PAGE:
This way is not other-worldly, it is right here, right now -- just as the fully human Jesus knew God, and was “God for us” in that knowing.
We say that Christ is the icon of this kind of knowing, as Father and Son are truly and infinitely “face to face,” not only known, but made known. This is the glory of God, here and now, in time and space.
And this glory makes a difference. In our own lives, we hunger for this kind of personal relationship, and our world is crying out for the human reversals it causes.
When we really meet others face to face, seeking the face of Christ, we toss our prepared agendas. A new way forward is found.
When we really meet others face to face,
the table around which we gather changes our dynamics --
truth speaks and prestige listens.
Skin color, scars, wrinkles all fade. Eyes meet.
Here, at this table, we know and love, and find that we are known, and loved.
“No one knows the Father except the Son and anyone to whom the Son wishes to reveal him."
The resume will tell you nothing. Linked-In data simply feeds an algorithm. We have put all the details of our lives on Facebook, and we still do not know our “friends.”
Today is the Fourteenth Sunday in Ordinary time, not quite half-way between Easter and Advent – this is about as ordinary as liturgical time gets.
On this ordinary day, let us remember that God came among us, riding on a donkey.
Let us ask ourselves whether our lives are recognizably Christian, if we are living in a way
that brings our bodies fully to life.
And on this very ordinary day, let us pray for the grace of God’s revealing Spirit, as we seek in the face of those we meet the humble glory of the face of Christ.
Nancy Dallavalle is Vice President for Mission and Identity and Associate Professor of Religious Studies at Fairfield University in Fairfield, Connecticut. She received a bachelors degree in music from Benedictine College (Kansas), and a masters degree in theology from Saint John's University (Minnesota). Her Ph.D. is from the University of Notre Dame, where she wrote on the Trinity under the direction of the late Catherine Mowry LaCugna.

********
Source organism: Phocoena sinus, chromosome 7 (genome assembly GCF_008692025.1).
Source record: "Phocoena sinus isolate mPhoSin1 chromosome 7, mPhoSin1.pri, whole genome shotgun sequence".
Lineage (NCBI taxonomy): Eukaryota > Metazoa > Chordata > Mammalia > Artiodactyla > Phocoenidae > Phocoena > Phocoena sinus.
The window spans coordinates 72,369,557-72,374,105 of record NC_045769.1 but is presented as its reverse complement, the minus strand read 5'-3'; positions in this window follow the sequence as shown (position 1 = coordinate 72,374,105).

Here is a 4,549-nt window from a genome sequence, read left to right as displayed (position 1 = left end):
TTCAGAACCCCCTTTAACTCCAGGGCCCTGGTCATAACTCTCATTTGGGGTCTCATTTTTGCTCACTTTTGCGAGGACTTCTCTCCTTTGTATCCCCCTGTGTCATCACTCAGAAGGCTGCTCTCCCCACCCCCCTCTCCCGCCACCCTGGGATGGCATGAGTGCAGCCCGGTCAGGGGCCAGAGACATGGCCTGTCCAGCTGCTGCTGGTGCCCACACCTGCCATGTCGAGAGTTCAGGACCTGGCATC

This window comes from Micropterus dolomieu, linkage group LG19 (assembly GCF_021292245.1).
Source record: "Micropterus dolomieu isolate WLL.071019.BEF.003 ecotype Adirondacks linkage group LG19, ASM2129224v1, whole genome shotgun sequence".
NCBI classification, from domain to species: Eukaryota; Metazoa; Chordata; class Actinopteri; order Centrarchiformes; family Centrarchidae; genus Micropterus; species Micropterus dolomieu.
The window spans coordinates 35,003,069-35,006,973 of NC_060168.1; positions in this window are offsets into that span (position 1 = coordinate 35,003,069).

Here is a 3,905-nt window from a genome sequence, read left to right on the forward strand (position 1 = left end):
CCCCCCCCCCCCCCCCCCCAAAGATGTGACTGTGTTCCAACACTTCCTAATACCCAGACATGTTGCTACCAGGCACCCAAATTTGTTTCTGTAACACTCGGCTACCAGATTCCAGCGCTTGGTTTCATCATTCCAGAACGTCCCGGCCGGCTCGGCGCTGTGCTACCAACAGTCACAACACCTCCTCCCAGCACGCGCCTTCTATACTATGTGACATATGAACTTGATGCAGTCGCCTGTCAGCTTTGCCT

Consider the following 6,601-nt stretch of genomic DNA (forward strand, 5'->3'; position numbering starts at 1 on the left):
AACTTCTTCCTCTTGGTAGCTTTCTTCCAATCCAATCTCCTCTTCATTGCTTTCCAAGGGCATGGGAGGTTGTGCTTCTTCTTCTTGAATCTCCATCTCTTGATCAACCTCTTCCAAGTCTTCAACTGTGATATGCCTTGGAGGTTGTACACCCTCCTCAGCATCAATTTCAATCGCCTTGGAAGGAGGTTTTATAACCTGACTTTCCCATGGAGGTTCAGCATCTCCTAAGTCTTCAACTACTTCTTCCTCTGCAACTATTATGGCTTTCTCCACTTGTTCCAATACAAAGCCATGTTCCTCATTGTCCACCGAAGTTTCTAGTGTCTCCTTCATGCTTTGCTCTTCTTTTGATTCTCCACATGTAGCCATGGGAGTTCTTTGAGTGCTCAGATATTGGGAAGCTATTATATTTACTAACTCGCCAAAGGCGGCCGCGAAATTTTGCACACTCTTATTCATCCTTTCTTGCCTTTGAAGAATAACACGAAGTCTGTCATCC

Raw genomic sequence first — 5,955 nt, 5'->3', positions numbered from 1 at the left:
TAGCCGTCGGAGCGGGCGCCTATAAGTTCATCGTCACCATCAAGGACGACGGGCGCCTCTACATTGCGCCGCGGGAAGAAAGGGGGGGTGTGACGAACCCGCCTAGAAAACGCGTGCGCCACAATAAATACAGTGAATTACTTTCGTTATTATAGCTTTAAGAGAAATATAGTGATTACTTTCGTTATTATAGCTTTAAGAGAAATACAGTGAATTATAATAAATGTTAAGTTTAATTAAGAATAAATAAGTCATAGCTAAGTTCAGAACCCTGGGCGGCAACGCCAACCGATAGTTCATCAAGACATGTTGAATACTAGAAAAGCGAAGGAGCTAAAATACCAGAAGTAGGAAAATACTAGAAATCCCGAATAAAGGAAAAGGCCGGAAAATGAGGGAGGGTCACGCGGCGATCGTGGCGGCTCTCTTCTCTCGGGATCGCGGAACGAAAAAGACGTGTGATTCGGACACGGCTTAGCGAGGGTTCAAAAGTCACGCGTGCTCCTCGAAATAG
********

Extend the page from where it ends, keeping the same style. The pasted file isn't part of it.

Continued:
Professor Dallavalle's current work focuses on the meeting of feminist thought and Catholic theology. She is a member of the American Academy of Religion, and currently serves on the steering committee for the Karl Rahner Society at the Catholic Theological Society of America. She has published scholarly articles in journals such as Modern Theology, Horizon, Philosophy & Theology and Liturgy. A recent book chapter is “Sex and Gender and Sexuality: Competing Claims? A Catholic Response” in Heft and Cadegan, eds., In the Lógos of Love: Promise and Predicament in Catholic Intellectual Life (OUP, 2015) 124-145.
She is currently on the advisory board of directors for the Liturgical Press, and the editorial board for the peer-reviewed journal, Horizons.
She speaks on Catholics in public life, social policy, sexuality and the family to general audiences, and has appeared on CNN and CBS as well as contributing to Commonweal and the Huffington Post.